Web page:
Bram will talk about university’s Engaged Scholarship initiative at the conference. When it comes to student involvement, Bram offered two pieces of advice.

“First is to be patient and continue to explore the options, as it may take time for some students to find their niches here,” Bram said. “Secondly, I'd encourage students to try something new and different. There are thousands of out of class experiences from which students can choose, and while it is easy to do what you know you love, it's also okay to try something that you don't know anything about. Those experiences can be just as transformative.”

“I hope students walk way informed and engaged about different issues, as State of State continues grow and reach out to other parts of the University,” Bram said.

Ten student speakers were selected to present at State of State 2015 based on self-applications and nominations.

“We heard a lot of powerful stories and it’s hard to make the decision, but we picked the ones we think that are best in line with our mission," Tess Hamsher, State of State director of content, said.

Discussions about sexual assault and sexual harassment have been set as one of the priorities for national campuses. President Eric Barron recently charged a task force to specifically address the issue, making Penn State one of the leaders in the nation. The task force released its recommendations Jan. 29.

Melissa McCleery, a senior studying women’s studies, political science and Spanish, has been passionate about further exploring the topic of sexual misconduct on campus as one of the nine student speakers for the conference.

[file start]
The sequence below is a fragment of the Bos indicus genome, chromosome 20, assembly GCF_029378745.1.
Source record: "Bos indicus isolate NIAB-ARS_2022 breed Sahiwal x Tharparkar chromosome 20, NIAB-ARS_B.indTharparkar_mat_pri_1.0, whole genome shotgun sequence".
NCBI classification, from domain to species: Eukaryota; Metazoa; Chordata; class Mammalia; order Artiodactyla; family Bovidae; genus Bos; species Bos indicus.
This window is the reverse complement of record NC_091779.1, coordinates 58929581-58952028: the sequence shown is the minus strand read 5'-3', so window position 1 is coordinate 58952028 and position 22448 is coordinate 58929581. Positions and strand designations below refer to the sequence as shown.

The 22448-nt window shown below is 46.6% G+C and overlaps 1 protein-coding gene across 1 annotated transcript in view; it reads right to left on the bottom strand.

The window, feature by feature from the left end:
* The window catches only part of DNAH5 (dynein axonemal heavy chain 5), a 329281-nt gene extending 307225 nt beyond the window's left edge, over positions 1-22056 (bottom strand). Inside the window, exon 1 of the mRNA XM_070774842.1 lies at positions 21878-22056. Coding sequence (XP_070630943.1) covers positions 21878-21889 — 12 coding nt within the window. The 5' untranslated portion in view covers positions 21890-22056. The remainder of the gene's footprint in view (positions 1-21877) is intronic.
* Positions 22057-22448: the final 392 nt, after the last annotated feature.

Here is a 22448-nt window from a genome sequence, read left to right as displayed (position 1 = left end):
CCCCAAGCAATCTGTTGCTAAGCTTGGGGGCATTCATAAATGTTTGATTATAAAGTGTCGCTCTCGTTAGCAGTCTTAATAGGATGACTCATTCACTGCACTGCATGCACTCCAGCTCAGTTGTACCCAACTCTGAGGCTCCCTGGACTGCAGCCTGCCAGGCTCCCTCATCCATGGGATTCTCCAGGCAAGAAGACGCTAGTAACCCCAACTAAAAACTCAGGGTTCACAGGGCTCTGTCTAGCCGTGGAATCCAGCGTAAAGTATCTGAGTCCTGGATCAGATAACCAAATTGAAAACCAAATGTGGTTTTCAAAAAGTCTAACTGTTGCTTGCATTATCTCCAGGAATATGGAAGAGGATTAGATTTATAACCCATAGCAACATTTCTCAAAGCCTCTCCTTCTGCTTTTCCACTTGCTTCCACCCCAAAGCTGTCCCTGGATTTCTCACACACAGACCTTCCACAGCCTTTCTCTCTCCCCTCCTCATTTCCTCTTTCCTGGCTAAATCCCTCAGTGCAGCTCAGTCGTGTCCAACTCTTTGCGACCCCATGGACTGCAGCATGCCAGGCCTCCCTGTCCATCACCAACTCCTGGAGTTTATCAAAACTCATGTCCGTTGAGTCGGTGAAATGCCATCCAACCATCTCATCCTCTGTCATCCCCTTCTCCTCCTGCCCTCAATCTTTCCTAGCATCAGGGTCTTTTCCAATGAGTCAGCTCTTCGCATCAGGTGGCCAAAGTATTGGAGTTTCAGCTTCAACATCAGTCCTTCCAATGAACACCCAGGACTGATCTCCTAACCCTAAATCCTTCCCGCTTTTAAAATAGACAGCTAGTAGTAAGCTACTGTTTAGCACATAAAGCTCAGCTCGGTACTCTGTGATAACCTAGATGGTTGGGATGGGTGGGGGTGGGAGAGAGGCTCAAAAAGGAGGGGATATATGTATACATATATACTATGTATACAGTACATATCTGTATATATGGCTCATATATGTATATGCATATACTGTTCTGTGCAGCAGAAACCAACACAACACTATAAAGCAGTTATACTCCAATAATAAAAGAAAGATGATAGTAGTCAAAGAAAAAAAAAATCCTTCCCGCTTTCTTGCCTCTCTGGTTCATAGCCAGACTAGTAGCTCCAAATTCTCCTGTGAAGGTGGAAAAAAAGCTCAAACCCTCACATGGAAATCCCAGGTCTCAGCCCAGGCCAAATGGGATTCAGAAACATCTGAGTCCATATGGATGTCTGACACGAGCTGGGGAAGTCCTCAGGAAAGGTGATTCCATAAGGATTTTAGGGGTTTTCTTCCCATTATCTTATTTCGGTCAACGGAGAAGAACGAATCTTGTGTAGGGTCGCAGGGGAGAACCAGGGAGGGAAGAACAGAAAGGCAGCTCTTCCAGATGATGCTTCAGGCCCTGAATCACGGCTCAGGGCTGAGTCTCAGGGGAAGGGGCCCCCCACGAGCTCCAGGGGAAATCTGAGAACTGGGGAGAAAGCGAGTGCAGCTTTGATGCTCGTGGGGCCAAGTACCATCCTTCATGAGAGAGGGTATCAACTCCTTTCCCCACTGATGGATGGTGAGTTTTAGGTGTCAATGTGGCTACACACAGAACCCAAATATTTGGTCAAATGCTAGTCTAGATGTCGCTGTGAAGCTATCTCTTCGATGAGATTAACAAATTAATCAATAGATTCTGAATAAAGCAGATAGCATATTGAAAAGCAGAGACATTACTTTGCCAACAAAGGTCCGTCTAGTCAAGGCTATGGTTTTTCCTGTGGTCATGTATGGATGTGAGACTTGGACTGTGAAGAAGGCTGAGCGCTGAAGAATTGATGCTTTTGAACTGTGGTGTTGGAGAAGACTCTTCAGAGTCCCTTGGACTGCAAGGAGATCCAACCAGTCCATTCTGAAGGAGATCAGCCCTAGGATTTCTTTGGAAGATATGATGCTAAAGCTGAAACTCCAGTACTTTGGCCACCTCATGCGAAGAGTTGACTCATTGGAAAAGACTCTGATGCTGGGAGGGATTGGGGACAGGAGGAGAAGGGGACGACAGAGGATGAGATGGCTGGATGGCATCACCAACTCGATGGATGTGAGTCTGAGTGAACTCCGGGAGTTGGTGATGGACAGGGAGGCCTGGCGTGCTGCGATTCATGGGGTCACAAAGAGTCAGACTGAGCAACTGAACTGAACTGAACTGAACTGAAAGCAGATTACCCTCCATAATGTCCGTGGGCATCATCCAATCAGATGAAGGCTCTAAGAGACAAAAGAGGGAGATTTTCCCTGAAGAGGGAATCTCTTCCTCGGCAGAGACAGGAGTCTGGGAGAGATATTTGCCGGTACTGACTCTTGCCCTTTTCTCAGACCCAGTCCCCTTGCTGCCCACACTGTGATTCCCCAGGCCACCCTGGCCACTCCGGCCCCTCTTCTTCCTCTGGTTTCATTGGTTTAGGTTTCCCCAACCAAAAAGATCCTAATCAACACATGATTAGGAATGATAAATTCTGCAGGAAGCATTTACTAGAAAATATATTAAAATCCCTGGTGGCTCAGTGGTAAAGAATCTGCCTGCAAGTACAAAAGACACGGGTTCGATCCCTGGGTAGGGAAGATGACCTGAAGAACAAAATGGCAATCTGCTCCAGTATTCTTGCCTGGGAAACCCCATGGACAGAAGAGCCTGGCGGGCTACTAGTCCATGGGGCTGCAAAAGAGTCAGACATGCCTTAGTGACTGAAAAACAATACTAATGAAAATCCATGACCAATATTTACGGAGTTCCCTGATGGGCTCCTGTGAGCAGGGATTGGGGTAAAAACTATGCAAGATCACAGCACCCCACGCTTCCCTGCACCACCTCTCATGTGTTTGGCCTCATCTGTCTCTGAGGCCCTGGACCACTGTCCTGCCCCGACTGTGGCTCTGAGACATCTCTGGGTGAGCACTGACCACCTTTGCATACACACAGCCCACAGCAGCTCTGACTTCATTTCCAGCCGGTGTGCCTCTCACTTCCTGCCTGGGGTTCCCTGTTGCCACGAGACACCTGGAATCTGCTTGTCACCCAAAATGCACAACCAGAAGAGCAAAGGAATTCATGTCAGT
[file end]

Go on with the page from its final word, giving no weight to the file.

Melissa McCleery, a senior studying women’s studies, political science and Spanish, has been passionate about further exploring the topic of sexual misconduct on campus as one of the nine student speakers for the conference. McCleery is also one of two students who served on the University's Task Force on Sexual Assault and Sexual Harassment.

Image: State of State

Melissa McCleery, a senior studying women’s studies, political science and Spanish, has been passionate about further exploring this topic as one of the nine student speakers. McCleery was one of two students who served on the University task force.

“I hope that people in the audience take away that men and women alike should both realize it’s not okay to normalize the mistreatment of women for simply being who they are,” McCleery said. “Once people get that, I’m hoping that they could help others see it and step in when they see things happening.”

Staying committed to her mission to bring positive changes, McCleery also serves as the chair of Sexual Violence Prevention and Awareness Roundtable in UPUA.

The conference is free to the public and registration can be accessed at http://www.eventbrite.com/e/state-of-state-2015-tickets-15369424362. A complimentary lunch will be served at the conference. Online streaming will also be available on www.psu stateofstate.com the day of event. 

Last Updated February 11, 2015